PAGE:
Study: Estrogen protects women against the flu

Estrogen prevents the influenza A virus from replicating inside cells.

By Stephen Feller

BETHESDA, Md., Jan. 15 (UPI) -- Estrogen decreases the ability of the influenza A virus to replicate in cells, offering a protective effect for women against the flu, researchers at Johns Hopkins University found in a recent study.

In addition to showing estrogen's effects on flu, the researchers observed how estrogen prevents the virus from copying itself inside cells. Less replication of a virus in cells lessens the severity of an infection, and lowers the chance people will spread the virus.


Previous research with animals has shown estrogen had protective effects against the flu, and the female sex hormone is already known to have antiviral properties against HIV, Ebola and hepatitis, researchers said.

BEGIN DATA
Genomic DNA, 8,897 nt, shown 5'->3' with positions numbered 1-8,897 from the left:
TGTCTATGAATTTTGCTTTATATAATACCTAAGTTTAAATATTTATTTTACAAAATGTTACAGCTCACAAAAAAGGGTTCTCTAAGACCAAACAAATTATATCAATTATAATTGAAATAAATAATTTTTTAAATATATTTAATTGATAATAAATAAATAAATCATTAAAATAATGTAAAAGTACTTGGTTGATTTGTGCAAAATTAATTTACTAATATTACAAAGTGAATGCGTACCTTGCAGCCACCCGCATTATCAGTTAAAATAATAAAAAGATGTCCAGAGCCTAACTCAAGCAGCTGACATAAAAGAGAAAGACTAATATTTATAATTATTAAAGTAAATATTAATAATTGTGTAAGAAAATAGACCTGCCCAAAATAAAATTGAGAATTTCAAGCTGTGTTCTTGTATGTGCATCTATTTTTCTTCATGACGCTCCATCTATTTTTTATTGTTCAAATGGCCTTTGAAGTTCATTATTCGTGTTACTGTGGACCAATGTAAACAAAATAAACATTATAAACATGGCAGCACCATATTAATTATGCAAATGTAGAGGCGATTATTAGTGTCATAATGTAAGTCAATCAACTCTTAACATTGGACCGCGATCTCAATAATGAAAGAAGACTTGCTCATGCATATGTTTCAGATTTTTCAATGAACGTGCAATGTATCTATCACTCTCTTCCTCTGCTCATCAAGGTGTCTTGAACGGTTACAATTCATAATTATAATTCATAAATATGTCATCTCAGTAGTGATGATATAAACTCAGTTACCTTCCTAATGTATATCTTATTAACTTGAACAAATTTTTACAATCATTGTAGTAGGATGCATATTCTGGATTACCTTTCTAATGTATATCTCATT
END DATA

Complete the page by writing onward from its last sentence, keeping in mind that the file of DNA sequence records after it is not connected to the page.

"Because estrogen levels cycle in premenopausal women, it may be difficult to see this protective effect in the general population," said Dr. Sabra Klein, a researcher at Johns Hopkins University, in a press release. "But, premenopausal women on certain kinds of birth control or post-menopausal women on hormone replacement may be better protected during seasonal influenza epidemics."

For the study, published in the American Journal of Physiology: Lung Cellular and Molecular Physiology, the researchers exposed nasal cells from men and women to estrogen, the environmental estrogen bisphenol A and selective estrogen receptor modulators, or SERM.


All three forms of the hormone reduced replication in women's cells, but not in men's. In women, estrogen stopped the virus from making copies of itself using estrogen receptor beta, a new finding Klein said would help future research on estrogen's antiviral effects.

"We see clinical potential in the finding that therapeutic estrogens that are used for treating infertility and menopause may also protect against the flu," Klein said.

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